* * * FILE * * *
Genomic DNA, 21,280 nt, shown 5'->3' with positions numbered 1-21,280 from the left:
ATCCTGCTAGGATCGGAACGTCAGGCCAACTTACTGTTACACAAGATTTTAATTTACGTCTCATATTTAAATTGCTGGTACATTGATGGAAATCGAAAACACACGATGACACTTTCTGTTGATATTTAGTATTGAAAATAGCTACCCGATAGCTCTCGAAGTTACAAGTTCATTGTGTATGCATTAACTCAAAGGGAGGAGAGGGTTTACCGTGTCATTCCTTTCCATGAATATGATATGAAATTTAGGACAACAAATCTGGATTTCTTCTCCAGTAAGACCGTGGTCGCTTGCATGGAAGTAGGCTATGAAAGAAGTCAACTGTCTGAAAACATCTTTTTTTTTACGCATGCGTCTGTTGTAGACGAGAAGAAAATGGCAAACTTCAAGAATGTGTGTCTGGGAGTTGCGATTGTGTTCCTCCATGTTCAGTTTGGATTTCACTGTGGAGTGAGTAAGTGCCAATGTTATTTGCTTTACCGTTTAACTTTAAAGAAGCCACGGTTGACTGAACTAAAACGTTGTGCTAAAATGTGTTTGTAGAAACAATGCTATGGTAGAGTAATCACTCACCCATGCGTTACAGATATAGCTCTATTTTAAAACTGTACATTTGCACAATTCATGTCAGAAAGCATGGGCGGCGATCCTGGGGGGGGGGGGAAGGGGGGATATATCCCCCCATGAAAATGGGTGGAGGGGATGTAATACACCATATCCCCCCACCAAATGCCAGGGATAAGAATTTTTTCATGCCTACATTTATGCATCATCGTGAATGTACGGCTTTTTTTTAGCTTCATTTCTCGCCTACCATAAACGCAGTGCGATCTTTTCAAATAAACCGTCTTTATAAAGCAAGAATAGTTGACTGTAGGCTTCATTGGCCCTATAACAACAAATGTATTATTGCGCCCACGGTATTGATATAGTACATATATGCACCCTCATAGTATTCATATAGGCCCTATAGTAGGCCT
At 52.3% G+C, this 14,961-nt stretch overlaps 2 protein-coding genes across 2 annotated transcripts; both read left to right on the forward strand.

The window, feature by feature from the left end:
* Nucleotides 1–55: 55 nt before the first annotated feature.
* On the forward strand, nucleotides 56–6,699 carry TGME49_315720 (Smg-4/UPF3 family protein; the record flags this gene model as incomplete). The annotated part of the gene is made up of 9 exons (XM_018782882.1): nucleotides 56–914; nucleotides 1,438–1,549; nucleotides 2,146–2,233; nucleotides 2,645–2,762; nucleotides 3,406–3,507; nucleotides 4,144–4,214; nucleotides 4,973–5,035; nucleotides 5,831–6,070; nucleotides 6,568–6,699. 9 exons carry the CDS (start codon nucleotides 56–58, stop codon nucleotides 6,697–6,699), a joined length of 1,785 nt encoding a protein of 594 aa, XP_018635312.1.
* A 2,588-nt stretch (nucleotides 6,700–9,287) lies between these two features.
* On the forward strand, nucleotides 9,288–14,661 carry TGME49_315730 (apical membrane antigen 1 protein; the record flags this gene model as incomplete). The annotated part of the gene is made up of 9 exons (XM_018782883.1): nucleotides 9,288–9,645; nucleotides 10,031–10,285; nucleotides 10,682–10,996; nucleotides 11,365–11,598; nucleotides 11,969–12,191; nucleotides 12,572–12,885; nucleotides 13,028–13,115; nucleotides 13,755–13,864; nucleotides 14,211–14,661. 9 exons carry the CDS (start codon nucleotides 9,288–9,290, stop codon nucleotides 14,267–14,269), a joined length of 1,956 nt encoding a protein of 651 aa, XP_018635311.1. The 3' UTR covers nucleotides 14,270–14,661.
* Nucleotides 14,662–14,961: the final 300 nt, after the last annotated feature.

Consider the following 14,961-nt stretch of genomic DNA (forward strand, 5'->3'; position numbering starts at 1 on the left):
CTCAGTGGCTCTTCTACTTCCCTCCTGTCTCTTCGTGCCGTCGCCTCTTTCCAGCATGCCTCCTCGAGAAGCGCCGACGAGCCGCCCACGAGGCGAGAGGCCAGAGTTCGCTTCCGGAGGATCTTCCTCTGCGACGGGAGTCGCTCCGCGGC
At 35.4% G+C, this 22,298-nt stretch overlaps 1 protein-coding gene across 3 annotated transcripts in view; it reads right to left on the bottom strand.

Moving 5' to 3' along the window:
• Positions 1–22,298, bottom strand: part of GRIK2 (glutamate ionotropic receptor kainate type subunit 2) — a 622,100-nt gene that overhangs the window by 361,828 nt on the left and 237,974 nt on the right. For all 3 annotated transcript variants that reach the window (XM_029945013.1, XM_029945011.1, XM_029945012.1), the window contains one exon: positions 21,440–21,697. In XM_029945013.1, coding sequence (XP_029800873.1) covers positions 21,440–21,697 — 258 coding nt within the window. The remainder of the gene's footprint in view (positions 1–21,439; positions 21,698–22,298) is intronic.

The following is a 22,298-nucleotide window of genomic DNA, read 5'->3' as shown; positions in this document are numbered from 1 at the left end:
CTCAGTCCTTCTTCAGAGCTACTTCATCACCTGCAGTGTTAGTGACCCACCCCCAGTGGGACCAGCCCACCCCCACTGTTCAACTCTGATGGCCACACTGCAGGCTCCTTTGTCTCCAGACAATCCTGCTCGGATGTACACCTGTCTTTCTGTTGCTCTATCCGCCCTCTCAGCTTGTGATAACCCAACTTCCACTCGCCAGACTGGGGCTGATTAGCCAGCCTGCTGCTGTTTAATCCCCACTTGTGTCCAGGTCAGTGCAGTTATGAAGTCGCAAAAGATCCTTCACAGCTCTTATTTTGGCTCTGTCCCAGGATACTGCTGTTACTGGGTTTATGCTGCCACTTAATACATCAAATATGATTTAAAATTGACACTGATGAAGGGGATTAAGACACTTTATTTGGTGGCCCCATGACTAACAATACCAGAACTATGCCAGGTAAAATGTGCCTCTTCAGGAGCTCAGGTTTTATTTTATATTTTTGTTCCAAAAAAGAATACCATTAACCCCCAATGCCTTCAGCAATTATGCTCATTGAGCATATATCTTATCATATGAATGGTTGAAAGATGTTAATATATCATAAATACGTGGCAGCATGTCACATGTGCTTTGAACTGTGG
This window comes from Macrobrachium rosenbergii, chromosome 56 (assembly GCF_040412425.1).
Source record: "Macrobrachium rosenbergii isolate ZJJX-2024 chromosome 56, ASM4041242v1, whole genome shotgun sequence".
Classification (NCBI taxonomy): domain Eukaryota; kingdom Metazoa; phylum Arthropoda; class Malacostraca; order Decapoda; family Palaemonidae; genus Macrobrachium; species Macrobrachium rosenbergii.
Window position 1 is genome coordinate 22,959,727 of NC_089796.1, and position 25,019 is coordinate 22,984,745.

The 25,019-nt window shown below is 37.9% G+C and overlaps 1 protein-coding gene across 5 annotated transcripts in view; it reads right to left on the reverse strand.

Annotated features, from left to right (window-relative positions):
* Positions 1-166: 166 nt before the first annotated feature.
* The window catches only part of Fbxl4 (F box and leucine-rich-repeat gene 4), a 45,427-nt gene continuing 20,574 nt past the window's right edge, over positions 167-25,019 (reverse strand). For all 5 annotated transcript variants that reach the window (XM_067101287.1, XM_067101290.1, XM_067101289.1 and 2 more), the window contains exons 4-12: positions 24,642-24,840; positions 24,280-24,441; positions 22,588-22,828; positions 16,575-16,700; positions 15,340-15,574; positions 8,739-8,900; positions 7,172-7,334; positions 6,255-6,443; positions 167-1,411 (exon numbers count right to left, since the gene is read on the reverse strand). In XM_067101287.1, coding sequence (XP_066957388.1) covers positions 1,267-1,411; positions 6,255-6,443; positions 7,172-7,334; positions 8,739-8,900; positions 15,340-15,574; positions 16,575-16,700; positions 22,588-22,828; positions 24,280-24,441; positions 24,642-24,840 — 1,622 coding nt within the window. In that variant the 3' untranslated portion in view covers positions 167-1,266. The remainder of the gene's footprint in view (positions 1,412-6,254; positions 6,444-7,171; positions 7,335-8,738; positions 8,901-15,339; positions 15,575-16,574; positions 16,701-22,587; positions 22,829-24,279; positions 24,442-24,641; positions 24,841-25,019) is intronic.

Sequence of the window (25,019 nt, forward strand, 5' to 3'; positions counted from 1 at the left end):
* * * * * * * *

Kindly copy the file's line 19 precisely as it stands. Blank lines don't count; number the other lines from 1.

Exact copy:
Classification (NCBI taxonomy): domain Eukaryota; kingdom Metazoa; phylum Arthropoda; class Malacostraca; order Decapoda; family Palaemonidae; genus Macrobrachium; species Macrobrachium rosenbergii.